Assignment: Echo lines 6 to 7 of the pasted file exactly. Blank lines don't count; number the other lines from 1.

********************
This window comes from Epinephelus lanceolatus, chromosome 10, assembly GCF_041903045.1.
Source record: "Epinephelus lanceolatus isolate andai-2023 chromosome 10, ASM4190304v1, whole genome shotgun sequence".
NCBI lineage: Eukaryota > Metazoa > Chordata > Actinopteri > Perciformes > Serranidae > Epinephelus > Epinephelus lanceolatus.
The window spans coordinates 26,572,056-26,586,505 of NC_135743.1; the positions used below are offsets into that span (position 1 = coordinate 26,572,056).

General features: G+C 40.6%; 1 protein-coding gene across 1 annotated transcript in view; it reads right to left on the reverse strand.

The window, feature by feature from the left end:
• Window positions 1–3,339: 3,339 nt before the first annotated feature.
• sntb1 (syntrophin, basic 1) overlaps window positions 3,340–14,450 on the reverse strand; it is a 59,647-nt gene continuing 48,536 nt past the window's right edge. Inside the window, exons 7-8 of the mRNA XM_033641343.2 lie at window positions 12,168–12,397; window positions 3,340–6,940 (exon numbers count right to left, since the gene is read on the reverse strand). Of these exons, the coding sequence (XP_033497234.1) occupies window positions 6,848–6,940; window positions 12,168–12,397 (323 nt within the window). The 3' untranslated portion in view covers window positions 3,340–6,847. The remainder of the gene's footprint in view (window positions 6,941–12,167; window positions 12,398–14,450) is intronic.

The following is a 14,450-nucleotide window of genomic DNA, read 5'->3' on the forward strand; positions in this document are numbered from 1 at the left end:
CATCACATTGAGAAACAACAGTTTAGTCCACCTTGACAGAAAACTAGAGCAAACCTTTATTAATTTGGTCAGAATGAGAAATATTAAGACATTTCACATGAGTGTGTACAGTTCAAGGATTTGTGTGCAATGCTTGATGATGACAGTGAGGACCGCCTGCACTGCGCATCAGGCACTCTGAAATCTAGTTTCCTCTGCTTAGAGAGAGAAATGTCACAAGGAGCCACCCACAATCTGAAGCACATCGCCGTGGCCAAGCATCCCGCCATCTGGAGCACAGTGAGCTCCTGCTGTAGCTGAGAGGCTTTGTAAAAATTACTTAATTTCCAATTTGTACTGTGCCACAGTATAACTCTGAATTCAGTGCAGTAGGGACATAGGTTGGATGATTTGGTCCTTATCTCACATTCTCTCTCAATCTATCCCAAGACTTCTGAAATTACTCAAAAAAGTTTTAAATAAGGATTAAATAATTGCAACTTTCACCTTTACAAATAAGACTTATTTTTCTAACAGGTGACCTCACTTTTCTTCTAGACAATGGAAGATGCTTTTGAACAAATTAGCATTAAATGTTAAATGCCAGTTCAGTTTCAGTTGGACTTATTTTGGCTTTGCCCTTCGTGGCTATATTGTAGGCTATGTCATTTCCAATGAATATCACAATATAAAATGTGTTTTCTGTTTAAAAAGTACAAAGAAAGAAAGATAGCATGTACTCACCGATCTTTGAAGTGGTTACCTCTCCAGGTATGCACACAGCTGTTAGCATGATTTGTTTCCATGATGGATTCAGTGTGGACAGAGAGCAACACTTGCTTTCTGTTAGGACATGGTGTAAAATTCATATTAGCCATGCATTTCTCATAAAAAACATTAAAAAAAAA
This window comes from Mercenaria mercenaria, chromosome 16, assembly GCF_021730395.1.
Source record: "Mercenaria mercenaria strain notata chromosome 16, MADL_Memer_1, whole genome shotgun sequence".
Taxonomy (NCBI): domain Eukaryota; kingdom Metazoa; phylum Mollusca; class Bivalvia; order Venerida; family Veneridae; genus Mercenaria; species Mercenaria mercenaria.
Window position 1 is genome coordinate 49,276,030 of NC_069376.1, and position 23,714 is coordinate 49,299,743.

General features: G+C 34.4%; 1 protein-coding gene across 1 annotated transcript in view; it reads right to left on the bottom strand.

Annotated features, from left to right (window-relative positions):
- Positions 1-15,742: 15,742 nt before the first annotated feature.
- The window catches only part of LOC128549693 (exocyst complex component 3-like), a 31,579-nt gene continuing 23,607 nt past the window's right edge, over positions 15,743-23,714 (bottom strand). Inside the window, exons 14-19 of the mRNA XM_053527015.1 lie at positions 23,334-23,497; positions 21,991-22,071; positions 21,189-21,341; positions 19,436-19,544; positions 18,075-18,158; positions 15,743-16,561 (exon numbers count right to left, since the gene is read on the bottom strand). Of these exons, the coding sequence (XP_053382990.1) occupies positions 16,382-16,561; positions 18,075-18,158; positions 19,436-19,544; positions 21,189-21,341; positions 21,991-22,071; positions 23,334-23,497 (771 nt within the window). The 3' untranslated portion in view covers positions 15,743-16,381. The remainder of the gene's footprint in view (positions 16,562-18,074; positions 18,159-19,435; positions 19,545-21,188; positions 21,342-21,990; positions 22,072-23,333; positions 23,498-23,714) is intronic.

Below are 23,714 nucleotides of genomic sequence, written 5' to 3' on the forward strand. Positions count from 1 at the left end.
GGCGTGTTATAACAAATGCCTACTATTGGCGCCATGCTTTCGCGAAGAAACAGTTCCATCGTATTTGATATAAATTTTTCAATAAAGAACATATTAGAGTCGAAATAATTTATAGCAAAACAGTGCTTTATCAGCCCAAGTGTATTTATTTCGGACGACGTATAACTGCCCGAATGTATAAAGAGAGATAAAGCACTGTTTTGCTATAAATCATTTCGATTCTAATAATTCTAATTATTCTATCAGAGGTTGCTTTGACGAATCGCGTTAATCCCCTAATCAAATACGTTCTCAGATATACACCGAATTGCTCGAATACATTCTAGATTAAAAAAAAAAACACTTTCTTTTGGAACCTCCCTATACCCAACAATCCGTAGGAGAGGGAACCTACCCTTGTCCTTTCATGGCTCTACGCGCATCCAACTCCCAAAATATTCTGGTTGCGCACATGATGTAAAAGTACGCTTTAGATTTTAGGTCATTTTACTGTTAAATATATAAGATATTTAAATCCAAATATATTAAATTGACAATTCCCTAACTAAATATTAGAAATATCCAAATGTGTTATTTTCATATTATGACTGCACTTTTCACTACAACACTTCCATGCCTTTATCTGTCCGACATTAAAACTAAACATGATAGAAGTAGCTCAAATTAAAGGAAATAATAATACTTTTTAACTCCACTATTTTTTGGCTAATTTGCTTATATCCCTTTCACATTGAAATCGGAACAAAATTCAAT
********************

The window, feature by feature from the left end:
• Window positions 1–3,339: 3,339 nt before the first annotated feature.